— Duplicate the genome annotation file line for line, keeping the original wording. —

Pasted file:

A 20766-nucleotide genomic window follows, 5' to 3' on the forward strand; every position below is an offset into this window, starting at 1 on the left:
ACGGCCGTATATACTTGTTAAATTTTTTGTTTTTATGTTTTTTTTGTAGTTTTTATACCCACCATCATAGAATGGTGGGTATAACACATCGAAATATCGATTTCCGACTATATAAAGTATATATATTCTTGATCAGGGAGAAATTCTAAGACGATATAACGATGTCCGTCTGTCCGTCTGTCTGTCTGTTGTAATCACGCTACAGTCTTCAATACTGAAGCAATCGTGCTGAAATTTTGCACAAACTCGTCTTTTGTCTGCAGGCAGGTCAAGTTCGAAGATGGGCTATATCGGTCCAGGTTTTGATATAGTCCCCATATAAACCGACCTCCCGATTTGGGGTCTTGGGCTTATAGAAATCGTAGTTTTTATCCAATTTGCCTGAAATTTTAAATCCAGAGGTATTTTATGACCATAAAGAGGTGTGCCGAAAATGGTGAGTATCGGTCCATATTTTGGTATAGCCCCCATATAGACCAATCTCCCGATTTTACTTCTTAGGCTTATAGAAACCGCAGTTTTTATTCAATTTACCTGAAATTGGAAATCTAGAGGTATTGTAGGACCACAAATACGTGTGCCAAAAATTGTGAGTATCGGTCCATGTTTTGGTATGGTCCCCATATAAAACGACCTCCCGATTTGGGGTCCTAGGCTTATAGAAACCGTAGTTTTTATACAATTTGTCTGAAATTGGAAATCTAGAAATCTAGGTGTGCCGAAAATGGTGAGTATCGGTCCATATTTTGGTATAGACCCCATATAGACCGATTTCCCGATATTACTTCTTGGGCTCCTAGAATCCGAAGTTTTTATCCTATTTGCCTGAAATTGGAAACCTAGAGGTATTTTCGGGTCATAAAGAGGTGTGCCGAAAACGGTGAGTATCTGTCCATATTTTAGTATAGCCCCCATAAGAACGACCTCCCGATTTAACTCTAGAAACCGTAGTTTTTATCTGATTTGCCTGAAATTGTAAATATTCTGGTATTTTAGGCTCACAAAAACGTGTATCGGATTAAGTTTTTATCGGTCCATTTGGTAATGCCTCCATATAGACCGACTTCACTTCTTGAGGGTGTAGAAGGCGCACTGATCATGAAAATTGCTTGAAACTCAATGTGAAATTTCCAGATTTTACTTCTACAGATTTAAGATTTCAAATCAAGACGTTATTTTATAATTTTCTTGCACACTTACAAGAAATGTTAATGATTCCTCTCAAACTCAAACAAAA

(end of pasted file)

A 20766-nucleotide genomic window follows, 5' to 3' on the forward strand; every position below is an offset into this window, starting at 1 on the left:
ACGGCCGTATATACTTGTTAAATTTTTTGTTTTTATGTTTTTTTTGTAGTTTTTATACCCACCATCATAGAATGGTGGGTATAACACATCGAAATATCGATTTCCGACTATATAAAGTATATATATTCTTGATCAGGGAGAAATTCTAAGACGATATAACGATGTCCGTCTGTCCGTCTGTCTGTCTGTTGTAATCACGCTACAGTCTTCAATACTGAAGCAATCGTGCTGAAATTTTGCACAAACTCGTCTTTTGTCTGCAGGCAGGTCAAGTTCGAAGATGGGCTATATCGGTCCAGGTTTTGATATAGTCCCCATATAAACCGACCTCCCGATTTGGGGTCTTGGGCTTATAGAAATCGTAGTTTTTATCCAATTTGCCTGAAATTTTAAATCCAGAGGTATTTTATGACCATAAAGAGGTGTGCCGAAAATGGTGAGTATCGGTCCATATTTTGGTATAGCCCCCATATAGACCAATCTCCCGATTTTACTTCTTAGGCTTATAGAAACCGCAGTTTTTATTCAATTTACCTGAAATTGGAAATCTAGAGGTATTGTAGGACCACAAATACGTGTGCCAAAAATTGTGAGTATCGGTCCATGTTTTGGTATGGTCCCCATATAAAACGACCTCCCGATTTGGGGTCCTAGGCTTATAGAAACCGTAGTTTTTATACAATTTGTCTGAAATTGGAAATCTAGAAATCTAGGTGTGCCGAAAATGGTGAGTATCGGTCCATATTTTGGTATAGACCCCATATAGACCGATTTCCCGATATTACTTCTTGGGCTCCTAGAATCCGAAGTTTTTATCCTATTTGCCTGAAATTGGAAACCTAGAGGTATTTTCGGGTCATAAAGAGGTGTGCCGAAAACGGTGAGTATCTGTCCATATTTTAGTATAGCCCCCATAAGAACGACCTCCCGATTTAACTCTAGAAACCGTAGTTTTTATCTGATTTGCCTGAAATTGTAAATATTCTGGTATTTTAGGCTCACAAAAACGTGTATCGGATTAAGTTTTTATCGGTCCATTTGGTAATGCCTCCATATAGACCGACTTCACTTCTTGAGGGTGTAGAAGGCGCACTGATCATGAAAATTGCTTGAAACTCAATGTGAAATTTCCAGATTTTACTTCTACAGATTTAAGATTTCAAATCAAGACGTTATTTTATAATTTTCTTGCACACTTACAAGAAATGTTAATGATTCCTCTCAAACTCAAACAAAA